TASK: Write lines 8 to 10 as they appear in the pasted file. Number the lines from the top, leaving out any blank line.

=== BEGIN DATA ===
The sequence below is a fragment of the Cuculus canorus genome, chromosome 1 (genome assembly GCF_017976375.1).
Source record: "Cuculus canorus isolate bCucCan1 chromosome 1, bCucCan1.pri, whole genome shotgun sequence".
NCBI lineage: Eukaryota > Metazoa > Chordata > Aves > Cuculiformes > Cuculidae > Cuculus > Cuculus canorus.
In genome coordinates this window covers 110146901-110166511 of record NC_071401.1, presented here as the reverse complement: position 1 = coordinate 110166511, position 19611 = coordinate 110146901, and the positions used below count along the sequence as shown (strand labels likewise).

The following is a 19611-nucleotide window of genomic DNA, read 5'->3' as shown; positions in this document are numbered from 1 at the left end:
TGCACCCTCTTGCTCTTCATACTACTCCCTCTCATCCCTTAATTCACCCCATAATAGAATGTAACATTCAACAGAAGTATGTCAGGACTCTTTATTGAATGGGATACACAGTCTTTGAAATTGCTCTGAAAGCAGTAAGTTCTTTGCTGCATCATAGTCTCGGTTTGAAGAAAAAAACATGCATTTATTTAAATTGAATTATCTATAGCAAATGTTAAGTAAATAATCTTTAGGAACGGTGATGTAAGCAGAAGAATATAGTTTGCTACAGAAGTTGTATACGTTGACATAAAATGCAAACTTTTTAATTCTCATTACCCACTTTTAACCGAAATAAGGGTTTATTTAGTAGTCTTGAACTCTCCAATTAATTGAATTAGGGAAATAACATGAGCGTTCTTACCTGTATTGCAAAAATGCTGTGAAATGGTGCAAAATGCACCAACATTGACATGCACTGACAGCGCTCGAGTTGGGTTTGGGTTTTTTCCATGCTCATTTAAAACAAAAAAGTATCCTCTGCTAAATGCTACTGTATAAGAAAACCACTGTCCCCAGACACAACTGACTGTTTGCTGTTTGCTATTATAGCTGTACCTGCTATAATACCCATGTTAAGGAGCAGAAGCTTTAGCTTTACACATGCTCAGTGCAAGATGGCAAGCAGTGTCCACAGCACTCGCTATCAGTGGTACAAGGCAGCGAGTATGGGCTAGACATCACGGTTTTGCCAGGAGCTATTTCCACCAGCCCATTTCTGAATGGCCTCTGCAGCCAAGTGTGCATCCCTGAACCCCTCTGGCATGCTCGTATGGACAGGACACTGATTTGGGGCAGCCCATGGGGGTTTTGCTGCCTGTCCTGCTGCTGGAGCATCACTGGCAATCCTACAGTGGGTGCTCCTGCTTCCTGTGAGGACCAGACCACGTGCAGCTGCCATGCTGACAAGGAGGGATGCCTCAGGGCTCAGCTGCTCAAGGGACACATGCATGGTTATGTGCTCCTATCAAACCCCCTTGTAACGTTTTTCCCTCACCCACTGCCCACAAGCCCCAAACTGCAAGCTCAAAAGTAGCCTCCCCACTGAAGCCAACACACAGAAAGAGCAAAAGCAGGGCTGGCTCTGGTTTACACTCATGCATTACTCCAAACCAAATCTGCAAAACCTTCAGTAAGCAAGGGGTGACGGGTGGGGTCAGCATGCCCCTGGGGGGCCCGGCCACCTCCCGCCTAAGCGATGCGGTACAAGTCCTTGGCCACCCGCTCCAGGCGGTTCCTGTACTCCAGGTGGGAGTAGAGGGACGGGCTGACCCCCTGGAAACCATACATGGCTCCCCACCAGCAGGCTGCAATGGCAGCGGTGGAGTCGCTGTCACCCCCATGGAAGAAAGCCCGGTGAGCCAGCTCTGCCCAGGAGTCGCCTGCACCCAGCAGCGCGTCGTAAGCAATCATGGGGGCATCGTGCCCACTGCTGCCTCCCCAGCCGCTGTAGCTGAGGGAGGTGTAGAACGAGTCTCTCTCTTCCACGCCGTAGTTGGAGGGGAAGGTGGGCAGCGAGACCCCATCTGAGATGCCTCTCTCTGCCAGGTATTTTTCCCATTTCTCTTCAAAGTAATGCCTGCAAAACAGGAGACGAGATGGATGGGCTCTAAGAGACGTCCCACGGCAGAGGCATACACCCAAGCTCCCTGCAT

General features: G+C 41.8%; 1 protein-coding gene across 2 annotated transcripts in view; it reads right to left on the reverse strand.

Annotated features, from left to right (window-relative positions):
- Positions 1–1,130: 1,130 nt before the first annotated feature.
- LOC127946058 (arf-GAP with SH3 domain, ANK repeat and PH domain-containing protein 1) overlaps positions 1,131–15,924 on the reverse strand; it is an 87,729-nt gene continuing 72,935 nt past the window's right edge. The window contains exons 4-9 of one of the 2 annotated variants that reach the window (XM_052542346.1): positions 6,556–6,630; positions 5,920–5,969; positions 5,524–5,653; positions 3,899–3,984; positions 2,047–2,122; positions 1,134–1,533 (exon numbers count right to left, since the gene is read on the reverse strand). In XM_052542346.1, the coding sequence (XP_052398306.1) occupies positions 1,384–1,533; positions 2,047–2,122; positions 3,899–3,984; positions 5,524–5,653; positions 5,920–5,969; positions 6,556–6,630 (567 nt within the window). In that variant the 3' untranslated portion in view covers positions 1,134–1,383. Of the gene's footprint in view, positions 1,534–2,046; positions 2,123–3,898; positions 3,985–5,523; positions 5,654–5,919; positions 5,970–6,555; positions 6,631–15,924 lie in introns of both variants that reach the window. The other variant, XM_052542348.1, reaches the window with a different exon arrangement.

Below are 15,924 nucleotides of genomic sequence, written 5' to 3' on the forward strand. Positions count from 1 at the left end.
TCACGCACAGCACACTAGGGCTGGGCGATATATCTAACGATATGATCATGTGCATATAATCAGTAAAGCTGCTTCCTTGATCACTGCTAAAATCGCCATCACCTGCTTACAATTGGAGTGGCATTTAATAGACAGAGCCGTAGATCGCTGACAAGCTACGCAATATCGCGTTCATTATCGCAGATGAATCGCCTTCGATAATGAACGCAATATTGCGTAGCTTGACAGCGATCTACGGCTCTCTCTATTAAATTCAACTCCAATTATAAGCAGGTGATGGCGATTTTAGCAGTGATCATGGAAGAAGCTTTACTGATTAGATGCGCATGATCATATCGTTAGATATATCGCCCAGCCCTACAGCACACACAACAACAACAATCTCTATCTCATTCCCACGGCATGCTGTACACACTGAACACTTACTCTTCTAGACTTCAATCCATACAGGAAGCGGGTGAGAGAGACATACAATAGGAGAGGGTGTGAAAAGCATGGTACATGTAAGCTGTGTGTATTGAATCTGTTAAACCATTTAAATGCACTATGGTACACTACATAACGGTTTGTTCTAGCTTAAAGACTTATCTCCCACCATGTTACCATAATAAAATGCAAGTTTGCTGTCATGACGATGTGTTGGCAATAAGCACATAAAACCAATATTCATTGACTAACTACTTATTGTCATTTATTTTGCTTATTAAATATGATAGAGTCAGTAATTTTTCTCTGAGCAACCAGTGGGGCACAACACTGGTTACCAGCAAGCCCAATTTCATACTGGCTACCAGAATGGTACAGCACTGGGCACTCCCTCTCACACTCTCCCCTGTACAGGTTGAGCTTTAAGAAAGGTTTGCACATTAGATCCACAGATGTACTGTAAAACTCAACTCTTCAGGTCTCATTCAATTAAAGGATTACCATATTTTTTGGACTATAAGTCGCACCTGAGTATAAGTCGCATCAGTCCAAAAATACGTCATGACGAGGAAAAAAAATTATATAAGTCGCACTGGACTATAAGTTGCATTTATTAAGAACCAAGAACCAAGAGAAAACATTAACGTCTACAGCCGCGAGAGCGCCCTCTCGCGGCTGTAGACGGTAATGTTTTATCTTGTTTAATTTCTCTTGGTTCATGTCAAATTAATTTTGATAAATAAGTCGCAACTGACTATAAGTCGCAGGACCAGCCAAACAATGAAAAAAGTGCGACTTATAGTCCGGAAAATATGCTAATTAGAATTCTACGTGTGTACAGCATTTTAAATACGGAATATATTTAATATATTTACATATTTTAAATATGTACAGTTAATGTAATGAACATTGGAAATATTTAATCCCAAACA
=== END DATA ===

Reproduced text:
Annotated features, from left to right (window-relative positions):
- Positions 1–1,130: 1,130 nt before the first annotated feature.
- LOC127946058 (arf-GAP with SH3 domain, ANK repeat and PH domain-containing protein 1) overlaps positions 1,131–15,924 on the reverse strand; it is an 87,729-nt gene continuing 72,935 nt past the window's right edge. The window contains exons 4-9 of one of the 2 annotated variants that reach the window (XM_052542346.1): positions 6,556–6,630; positions 5,920–5,969; positions 5,524–5,653; positions 3,899–3,984; positions 2,047–2,122; positions 1,134–1,533 (exon numbers count right to left, since the gene is read on the reverse strand). In XM_052542346.1, the coding sequence (XP_052398306.1) occupies positions 1,384–1,533; positions 2,047–2,122; positions 3,899–3,984; positions 5,524–5,653; positions 5,920–5,969; positions 6,556–6,630 (567 nt within the window). In that variant the 3' untranslated portion in view covers positions 1,134–1,383. Of the gene's footprint in view, positions 1,534–2,046; positions 2,123–3,898; positions 3,985–5,523; positions 5,654–5,919; positions 5,970–6,555; positions 6,631–15,924 lie in introns of both variants that reach the window. The other variant, XM_052542348.1, reaches the window with a different exon arrangement.